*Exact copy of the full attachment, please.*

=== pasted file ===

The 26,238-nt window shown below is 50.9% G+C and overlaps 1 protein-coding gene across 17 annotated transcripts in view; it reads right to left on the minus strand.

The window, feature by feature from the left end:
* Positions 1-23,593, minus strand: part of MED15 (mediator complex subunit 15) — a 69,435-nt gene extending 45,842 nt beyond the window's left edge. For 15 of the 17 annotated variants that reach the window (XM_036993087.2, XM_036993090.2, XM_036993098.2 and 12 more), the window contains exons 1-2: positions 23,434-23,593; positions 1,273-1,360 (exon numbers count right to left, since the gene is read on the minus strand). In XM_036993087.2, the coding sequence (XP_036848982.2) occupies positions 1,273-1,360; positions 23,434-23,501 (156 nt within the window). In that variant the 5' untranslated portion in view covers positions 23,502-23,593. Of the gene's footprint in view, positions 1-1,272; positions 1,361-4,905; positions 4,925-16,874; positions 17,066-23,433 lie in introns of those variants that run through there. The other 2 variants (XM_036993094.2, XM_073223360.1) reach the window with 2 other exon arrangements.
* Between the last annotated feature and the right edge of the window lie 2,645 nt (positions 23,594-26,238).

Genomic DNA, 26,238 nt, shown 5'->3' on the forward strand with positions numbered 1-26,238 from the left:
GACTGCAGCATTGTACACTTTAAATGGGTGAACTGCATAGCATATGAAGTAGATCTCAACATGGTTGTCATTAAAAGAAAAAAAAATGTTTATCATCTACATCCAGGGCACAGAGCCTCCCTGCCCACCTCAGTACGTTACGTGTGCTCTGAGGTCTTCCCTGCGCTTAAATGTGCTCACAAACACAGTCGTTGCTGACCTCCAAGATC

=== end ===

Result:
The 26,238-nt window shown below is 50.9% G+C and overlaps 1 protein-coding gene across 17 annotated transcripts in view; it reads right to left on the minus strand.

The window, feature by feature from the left end:
* Positions 1-23,593, minus strand: part of MED15 (mediator complex subunit 15) — a 69,435-nt gene extending 45,842 nt beyond the window's left edge. For 15 of the 17 annotated variants that reach the window (XM_036993087.2, XM_036993090.2, XM_036993098.2 and 12 more), the window contains exons 1-2: positions 23,434-23,593; positions 1,273-1,360 (exon numbers count right to left, since the gene is read on the minus strand). In XM_036993087.2, the coding sequence (XP_036848982.2) occupies positions 1,273-1,360; positions 23,434-23,501 (156 nt within the window). In that variant the 5' untranslated portion in view covers positions 23,502-23,593. Of the gene's footprint in view, positions 1-1,272; positions 1,361-4,905; positions 4,925-16,874; positions 17,066-23,433 lie in introns of those variants that run through there. The other 2 variants (XM_036993094.2, XM_073223360.1) reach the window with 2 other exon arrangements.
* Between the last annotated feature and the right edge of the window lie 2,645 nt (positions 23,594-26,238).

Genomic DNA, 26,238 nt, shown 5'->3' on the forward strand with positions numbered 1-26,238 from the left:
GACTGCAGCATTGTACACTTTAAATGGGTGAACTGCATAGCATATGAAGTAGATCTCAACATGGTTGTCATTAAAAGAAAAAAAAATGTTTATCATCTACATCCAGGGCACAGAGCCTCCCTGCCCACCTCAGTACGTTACGTGTGCTCTGAGGTCTTCCCTGCGCTTAAATGTGCTCACAAACACAGTCGTTGCTGACCTCCAAGATC